- Trinity College, Dublin (which is not part of the UK, but commonly falls into this category)
Red Brick Universities
These six universities were founded during the industrial revolution in the fast growing industrial hubs of the UK. They are all big schools, both in terms of student body and resources, and they offer degrees within most different disciplines. The schools are characterized by the red brick facades of the university buildings.
- University of Manchester
- University of Birmingham
- University of Liverpool
- University of Leeds
- University of Sheffield
- University of Bristol
Plate Glass Universities
In the 60’s, there was a nation-wide evaluation of the british educational system which highlighted the need for easier access to university studies across different social classes. The report resulted in the establishment of numerous new learning institutions. Many of these schools are today some of the leading universities in the country.
- University of Warwick
- University of Bath
- University of Essex
- University of Kent
- University of York
- Lancaster University
- City University London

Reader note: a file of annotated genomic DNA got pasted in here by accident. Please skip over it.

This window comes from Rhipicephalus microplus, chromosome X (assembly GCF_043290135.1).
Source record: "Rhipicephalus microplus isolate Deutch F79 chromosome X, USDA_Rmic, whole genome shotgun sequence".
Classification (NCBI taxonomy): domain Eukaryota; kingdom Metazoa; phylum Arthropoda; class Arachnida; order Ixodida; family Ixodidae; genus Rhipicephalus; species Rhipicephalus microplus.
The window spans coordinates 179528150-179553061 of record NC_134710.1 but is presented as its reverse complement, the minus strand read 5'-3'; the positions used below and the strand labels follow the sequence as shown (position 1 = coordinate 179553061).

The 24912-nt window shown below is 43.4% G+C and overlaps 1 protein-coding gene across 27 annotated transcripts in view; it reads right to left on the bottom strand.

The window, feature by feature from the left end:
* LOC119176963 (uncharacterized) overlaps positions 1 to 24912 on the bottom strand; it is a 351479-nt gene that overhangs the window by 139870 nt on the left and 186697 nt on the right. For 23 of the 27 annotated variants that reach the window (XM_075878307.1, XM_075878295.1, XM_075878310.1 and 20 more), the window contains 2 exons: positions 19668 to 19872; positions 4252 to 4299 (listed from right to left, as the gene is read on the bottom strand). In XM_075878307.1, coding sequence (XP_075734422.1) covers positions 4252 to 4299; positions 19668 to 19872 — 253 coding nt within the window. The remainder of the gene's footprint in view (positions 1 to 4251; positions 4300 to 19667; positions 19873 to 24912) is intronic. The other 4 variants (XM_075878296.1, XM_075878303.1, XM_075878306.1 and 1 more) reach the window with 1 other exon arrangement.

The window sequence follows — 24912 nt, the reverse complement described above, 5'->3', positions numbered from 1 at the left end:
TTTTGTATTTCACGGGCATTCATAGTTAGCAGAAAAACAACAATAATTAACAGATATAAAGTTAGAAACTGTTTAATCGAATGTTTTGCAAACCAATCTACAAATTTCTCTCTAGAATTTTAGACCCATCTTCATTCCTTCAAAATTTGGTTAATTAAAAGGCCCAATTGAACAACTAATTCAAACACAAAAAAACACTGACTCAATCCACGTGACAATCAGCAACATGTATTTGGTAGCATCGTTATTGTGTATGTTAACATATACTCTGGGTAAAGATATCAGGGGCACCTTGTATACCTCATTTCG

- Heriot-Watt University
University of London
University of London is a network of numerous universities, art schools and research institutes in and around London. The network originates from the merger of University College London and King’s College in 1836 and has since grown to include more schools.
- University College London (UCL)
- London School of Economics (LSE)
- King’s College
- London Business School
- School of Oriental and African Studies (SOAS)
- Queen Mary
- Royal Holloway
Don’t get “Oxbridge Fever”!
Many aspiring international students who dream of studying at top universities in lack knowledge about the wide range of schools on offer. They may have heard of famous schools like Oxford and Cambridge and assume that these institutions are the only options worth the effort.